“Krishina”, which is actually Sanskrit for “Dark God”, predated Jesus the Christ in the works of two Greek historians, Arrian and Strabo (Daleiden 105). Then there is Buddha, who predates Jesus by more than five centuries (Daleiden 105). There are many other religions, cults and superstitions after Jesus walked among chosen sinners. If so why has Christianity become such a big issue over the years in moral and political aspects in the world? Is God a “woman” or an “African American?” Should prayers and crucifixes be allowed in public elementary schools? Do Aliens follow God? There are hundreds of questions that could be asked from everyday life to futuristic premonitions. The question that really needs to be clarified is, “Should we believe in a God whose nonexistence can be proven?”
If you are to say, as theologians do, that God is good, you must then say that right and wrong have some meaning which is independent of God’s fiat, because God’s fiat are good and bad independently of the mere fact that he made them. If you are going to say that, you will then have to say that it is not only through God that right and wrong came into being, but that they are in their essence logically anterior to God (Russell 19).
“Seeing is believing.” To this old saying one could argue that human emotions such as love, fear, and joy are vaguely visible but still do exist. These emotions are acknowledged by senses other than vision. The only evidence of the existence of God is through “”blind” faith. William K. Clifford, in his famous essay ” The Ethics of Belief,” argued that “it is wrong always, everywhere, and for anyone, to believe anything on insufficient evidence (Martin 19).” Clifford maintains that believing on insufficient evidence has a variety of harmful consequences; it corrupts our character, undermines public confidence, leads to irresponsible action, and fosters self-deception (Martin 19). Then why do people rely on a God that is more of a make-believe character?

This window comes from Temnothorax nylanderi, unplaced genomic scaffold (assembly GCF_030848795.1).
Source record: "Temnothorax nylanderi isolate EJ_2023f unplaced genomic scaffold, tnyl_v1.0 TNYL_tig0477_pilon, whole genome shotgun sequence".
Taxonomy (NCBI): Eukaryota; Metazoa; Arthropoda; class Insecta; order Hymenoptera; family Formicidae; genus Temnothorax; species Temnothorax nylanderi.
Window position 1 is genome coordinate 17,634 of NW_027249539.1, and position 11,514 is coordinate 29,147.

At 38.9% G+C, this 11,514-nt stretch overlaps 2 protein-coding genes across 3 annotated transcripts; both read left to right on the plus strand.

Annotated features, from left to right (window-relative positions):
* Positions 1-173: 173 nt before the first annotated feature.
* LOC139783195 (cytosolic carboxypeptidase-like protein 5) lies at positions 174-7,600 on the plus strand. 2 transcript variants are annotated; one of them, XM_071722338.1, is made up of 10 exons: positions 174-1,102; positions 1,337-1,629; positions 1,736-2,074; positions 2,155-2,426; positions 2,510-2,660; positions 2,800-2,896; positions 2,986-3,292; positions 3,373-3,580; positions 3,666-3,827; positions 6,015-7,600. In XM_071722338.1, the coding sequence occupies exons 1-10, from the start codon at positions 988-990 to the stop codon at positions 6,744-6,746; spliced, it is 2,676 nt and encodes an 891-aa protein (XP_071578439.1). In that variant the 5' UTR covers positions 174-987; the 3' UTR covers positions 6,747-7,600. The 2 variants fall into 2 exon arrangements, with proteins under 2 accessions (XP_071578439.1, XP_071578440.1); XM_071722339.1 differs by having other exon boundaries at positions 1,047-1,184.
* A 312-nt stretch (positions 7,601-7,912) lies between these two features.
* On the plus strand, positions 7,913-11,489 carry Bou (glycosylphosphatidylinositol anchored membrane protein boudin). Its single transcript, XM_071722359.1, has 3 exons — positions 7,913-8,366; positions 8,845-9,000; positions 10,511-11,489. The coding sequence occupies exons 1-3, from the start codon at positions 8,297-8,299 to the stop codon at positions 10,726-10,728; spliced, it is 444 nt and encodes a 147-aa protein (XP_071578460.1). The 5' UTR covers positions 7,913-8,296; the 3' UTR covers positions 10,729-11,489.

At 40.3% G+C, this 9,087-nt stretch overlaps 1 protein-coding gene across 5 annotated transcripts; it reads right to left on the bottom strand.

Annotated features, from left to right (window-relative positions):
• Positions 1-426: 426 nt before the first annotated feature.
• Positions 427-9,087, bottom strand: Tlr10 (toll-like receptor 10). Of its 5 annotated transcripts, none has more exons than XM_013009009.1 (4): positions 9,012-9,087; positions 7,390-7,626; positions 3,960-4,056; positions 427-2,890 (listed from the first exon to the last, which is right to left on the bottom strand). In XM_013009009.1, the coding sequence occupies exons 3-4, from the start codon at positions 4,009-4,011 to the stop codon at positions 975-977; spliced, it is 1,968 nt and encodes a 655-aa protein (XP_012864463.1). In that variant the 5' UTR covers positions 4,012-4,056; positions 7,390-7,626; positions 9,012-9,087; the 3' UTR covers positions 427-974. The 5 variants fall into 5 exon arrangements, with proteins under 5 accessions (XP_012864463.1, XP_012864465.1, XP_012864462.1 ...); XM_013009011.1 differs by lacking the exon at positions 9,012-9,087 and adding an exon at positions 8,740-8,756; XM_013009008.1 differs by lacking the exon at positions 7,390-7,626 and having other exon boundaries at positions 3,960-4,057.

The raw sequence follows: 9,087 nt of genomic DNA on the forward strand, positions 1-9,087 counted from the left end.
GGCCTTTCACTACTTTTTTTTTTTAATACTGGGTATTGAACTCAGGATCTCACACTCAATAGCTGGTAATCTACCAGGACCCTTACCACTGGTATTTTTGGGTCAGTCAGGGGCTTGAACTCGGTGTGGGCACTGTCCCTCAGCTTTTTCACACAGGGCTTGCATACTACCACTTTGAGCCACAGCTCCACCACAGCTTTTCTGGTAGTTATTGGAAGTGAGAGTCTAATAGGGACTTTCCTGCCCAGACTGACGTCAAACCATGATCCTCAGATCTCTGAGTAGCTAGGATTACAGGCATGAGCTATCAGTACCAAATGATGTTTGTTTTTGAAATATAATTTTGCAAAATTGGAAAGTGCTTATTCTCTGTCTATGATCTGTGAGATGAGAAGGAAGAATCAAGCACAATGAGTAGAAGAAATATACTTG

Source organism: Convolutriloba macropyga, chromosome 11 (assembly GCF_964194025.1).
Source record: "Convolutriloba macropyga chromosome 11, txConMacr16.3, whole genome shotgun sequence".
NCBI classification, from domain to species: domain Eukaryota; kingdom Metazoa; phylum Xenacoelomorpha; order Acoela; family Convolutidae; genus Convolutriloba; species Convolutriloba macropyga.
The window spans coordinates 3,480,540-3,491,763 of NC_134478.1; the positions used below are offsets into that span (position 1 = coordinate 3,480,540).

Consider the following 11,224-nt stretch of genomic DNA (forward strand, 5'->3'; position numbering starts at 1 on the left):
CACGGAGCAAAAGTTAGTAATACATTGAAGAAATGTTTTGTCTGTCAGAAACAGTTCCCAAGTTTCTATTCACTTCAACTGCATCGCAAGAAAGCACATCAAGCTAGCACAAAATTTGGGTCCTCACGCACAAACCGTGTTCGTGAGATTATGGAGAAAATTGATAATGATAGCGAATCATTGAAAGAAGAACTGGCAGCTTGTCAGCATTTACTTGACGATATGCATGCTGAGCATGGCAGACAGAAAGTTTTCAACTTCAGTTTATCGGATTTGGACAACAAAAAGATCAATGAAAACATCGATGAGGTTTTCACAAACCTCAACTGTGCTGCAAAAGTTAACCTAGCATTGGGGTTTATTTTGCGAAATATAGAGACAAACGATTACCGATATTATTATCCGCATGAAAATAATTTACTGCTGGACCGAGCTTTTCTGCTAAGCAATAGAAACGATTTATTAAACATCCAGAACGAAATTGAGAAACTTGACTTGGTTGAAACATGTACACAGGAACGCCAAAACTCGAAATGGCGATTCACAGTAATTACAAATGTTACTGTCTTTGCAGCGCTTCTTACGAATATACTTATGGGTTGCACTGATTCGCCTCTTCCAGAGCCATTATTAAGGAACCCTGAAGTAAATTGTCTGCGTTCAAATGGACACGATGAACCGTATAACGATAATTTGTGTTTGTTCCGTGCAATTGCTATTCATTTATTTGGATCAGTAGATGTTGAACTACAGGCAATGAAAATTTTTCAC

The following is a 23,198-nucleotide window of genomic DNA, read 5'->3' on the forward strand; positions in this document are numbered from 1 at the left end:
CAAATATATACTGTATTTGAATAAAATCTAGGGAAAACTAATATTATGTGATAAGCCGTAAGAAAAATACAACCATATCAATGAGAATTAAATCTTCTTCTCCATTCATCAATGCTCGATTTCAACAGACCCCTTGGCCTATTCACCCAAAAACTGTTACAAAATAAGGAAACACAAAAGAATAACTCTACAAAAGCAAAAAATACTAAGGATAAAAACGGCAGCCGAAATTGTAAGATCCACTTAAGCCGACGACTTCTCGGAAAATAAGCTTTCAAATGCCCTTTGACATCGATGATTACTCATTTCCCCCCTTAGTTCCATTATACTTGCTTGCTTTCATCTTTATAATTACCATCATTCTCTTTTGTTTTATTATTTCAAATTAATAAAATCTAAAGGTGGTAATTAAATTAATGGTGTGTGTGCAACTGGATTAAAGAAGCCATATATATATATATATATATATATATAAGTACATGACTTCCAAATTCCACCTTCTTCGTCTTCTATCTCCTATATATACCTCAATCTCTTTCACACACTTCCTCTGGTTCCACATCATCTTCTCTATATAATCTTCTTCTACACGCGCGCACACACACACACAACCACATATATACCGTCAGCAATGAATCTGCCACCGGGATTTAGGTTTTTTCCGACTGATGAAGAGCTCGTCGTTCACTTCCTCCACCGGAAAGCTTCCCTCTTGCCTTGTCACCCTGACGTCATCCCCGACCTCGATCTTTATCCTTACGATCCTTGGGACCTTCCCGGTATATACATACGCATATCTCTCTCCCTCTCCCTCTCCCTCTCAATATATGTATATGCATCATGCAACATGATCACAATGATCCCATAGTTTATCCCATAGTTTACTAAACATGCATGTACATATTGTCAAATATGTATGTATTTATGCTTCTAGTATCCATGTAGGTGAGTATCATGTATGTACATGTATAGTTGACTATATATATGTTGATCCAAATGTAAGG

The many really religious and do not regard religion simply as “moral values” but use religious discourse seriously to make distinctively religious claims they commit themselves to what believers take to be a certain general view about “the ultimate basis of the universe.” This could backed up by the very use of certain religious utterances: (1) God is my Creator to whom everything is owed, and (2) God is the God of mercy of whose forgiveness I stand in need (Nielsen 77). On the other hand, the many other churchgoers seek some different kind of redemption; Socialization of a certain stability symbolizing clique or in seek of a false comfort from some sort of grief, sorrow, and pain. Whatever the reason for the reliance of God, God cannot give us comfort or be the ultimate answers to this imperfect world.